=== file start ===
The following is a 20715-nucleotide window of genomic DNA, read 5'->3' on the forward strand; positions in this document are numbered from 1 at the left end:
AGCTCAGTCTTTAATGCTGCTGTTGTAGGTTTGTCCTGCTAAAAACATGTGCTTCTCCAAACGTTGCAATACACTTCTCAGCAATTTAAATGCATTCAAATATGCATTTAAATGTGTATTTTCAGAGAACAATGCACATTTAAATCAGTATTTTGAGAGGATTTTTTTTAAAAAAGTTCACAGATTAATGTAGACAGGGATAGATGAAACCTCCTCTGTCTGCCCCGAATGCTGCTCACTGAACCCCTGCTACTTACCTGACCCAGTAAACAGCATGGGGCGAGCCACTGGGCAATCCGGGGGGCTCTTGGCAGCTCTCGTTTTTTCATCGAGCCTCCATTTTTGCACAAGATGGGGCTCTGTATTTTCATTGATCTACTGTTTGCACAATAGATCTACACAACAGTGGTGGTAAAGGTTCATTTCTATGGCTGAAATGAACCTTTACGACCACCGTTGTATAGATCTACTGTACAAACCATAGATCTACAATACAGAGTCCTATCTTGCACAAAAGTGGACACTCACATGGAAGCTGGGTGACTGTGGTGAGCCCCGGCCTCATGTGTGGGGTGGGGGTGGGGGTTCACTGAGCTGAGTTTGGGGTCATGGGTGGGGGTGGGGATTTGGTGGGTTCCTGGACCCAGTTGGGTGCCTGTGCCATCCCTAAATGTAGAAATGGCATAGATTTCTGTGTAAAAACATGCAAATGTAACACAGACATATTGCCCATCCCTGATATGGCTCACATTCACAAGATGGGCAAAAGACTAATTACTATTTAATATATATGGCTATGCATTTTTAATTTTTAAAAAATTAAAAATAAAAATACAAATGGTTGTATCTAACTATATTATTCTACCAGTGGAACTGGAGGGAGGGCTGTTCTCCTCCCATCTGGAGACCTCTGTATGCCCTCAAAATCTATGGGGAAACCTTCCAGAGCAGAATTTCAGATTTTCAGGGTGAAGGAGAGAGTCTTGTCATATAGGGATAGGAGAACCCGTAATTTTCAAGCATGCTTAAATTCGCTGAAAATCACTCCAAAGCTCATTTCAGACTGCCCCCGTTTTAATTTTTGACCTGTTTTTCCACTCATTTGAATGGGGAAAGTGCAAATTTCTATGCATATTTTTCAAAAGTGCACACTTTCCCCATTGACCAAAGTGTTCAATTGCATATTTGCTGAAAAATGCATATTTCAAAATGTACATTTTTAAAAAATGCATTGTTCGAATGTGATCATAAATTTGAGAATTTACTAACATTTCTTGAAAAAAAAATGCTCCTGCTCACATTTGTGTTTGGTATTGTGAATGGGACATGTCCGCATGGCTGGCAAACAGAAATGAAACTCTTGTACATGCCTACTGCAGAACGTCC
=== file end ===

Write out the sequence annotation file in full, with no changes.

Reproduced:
The following is a 20715-nucleotide window of genomic DNA, read 5'->3' on the forward strand; positions in this document are numbered from 1 at the left end:
AGCTCAGTCTTTAATGCTGCTGTTGTAGGTTTGTCCTGCTAAAAACATGTGCTTCTCCAAACGTTGCAATACACTTCTCAGCAATTTAAATGCATTCAAATATGCATTTAAATGTGTATTTTCAGAGAACAATGCACATTTAAATCAGTATTTTGAGAGGATTTTTTTTAAAAAAGTTCACAGATTAATGTAGACAGGGATAGATGAAACCTCCTCTGTCTGCCCCGAATGCTGCTCACTGAACCCCTGCTACTTACCTGACCCAGTAAACAGCATGGGGCGAGCCACTGGGCAATCCGGGGGGCTCTTGGCAGCTCTCGTTTTTTCATCGAGCCTCCATTTTTGCACAAGATGGGGCTCTGTATTTTCATTGATCTACTGTTTGCACAATAGATCTACACAACAGTGGTGGTAAAGGTTCATTTCTATGGCTGAAATGAACCTTTACGACCACCGTTGTATAGATCTACTGTACAAACCATAGATCTACAATACAGAGTCCTATCTTGCACAAAAGTGGACACTCACATGGAAGCTGGGTGACTGTGGTGAGCCCCGGCCTCATGTGTGGGGTGGGGGTGGGGGTTCACTGAGCTGAGTTTGGGGTCATGGGTGGGGGTGGGGATTTGGTGGGTTCCTGGACCCAGTTGGGTGCCTGTGCCATCCCTAAATGTAGAAATGGCATAGATTTCTGTGTAAAAACATGCAAATGTAACACAGACATATTGCCCATCCCTGATATGGCTCACATTCACAAGATGGGCAAAAGACTAATTACTATTTAATATATATGGCTATGCATTTTTAATTTTTAAAAAATTAAAAATAAAAATACAAATGGTTGTATCTAACTATATTATTCTACCAGTGGAACTGGAGGGAGGGCTGTTCTCCTCCCATCTGGAGACCTCTGTATGCCCTCAAAATCTATGGGGAAACCTTCCAGAGCAGAATTTCAGATTTTCAGGGTGAAGGAGAGAGTCTTGTCATATAGGGATAGGAGAACCCGTAATTTTCAAGCATGCTTAAATTCGCTGAAAATCACTCCAAAGCTCATTTCAGACTGCCCCCGTTTTAATTTTTGACCTGTTTTTCCACTCATTTGAATGGGGAAAGTGCAAATTTCTATGCATATTTTTCAAAAGTGCACACTTTCCCCATTGACCAAAGTGTTCAATTGCATATTTGCTGAAAAATGCATATTTCAAAATGTACATTTTTAAAAAATGCATTGTTCGAATGTGATCATAAATTTGAGAATTTACTAACATTTCTTGAAAAAAAAATGCTCCTGCTCACATTTGTGTTTGGTATTGTGAATGGGACATGTCCGCATGGCTGGCAAACAGAAATGAAACTCTTGTACATGCCTACTGCAGAACGTCC